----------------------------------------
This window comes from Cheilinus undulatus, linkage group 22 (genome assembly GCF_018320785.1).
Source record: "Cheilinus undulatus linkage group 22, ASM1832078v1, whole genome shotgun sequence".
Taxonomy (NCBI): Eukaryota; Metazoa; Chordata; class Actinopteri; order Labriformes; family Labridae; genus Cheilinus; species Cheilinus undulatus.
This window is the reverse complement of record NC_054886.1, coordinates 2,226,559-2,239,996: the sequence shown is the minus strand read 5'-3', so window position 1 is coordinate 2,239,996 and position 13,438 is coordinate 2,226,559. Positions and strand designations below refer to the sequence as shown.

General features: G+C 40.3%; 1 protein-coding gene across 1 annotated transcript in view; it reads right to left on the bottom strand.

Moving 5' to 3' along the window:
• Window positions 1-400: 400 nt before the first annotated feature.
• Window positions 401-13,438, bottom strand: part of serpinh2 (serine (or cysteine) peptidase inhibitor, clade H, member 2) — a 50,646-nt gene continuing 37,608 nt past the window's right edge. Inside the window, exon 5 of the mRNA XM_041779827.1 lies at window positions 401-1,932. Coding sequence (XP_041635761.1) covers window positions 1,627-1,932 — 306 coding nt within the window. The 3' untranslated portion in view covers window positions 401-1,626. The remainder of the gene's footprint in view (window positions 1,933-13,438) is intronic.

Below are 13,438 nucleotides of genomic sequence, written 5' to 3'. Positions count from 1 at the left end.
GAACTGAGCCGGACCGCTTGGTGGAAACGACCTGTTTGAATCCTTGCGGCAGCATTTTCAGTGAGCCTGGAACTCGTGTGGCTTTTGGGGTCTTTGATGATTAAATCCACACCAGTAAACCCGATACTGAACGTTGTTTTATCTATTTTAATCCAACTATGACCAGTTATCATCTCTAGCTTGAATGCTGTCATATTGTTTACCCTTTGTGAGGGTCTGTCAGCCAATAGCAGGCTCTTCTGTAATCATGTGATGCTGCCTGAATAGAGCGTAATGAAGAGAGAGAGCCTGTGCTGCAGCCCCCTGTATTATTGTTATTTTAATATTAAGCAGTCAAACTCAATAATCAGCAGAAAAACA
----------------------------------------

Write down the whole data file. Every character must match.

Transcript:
This window comes from Cheilinus undulatus, linkage group 22 (genome assembly GCF_018320785.1).
Source record: "Cheilinus undulatus linkage group 22, ASM1832078v1, whole genome shotgun sequence".
Taxonomy (NCBI): Eukaryota; Metazoa; Chordata; class Actinopteri; order Labriformes; family Labridae; genus Cheilinus; species Cheilinus undulatus.
This window is the reverse complement of record NC_054886.1, coordinates 2,226,559-2,239,996: the sequence shown is the minus strand read 5'-3', so window position 1 is coordinate 2,239,996 and position 13,438 is coordinate 2,226,559. Positions and strand designations below refer to the sequence as shown.

General features: G+C 40.3%; 1 protein-coding gene across 1 annotated transcript in view; it reads right to left on the bottom strand.

Moving 5' to 3' along the window:
• Window positions 1-400: 400 nt before the first annotated feature.
• Window positions 401-13,438, bottom strand: part of serpinh2 (serine (or cysteine) peptidase inhibitor, clade H, member 2) — a 50,646-nt gene continuing 37,608 nt past the window's right edge. Inside the window, exon 5 of the mRNA XM_041779827.1 lies at window positions 401-1,932. Coding sequence (XP_041635761.1) covers window positions 1,627-1,932 — 306 coding nt within the window. The 3' untranslated portion in view covers window positions 401-1,626. The remainder of the gene's footprint in view (window positions 1,933-13,438) is intronic.

Below are 13,438 nucleotides of genomic sequence, written 5' to 3'. Positions count from 1 at the left end.
GAACTGAGCCGGACCGCTTGGTGGAAACGACCTGTTTGAATCCTTGCGGCAGCATTTTCAGTGAGCCTGGAACTCGTGTGGCTTTTGGGGTCTTTGATGATTAAATCCACACCAGTAAACCCGATACTGAACGTTGTTTTATCTATTTTAATCCAACTATGACCAGTTATCATCTCTAGCTTGAATGCTGTCATATTGTTTACCCTTTGTGAGGGTCTGTCAGCCAATAGCAGGCTCTTCTGTAATCATGTGATGCTGCCTGAATAGAGCGTAATGAAGAGAGAGAGCCTGTGCTGCAGCCCCCTGTATTATTGTTATTTTAATATTAAGCAGTCAAACTCAATAATCAGCAGAAAAACA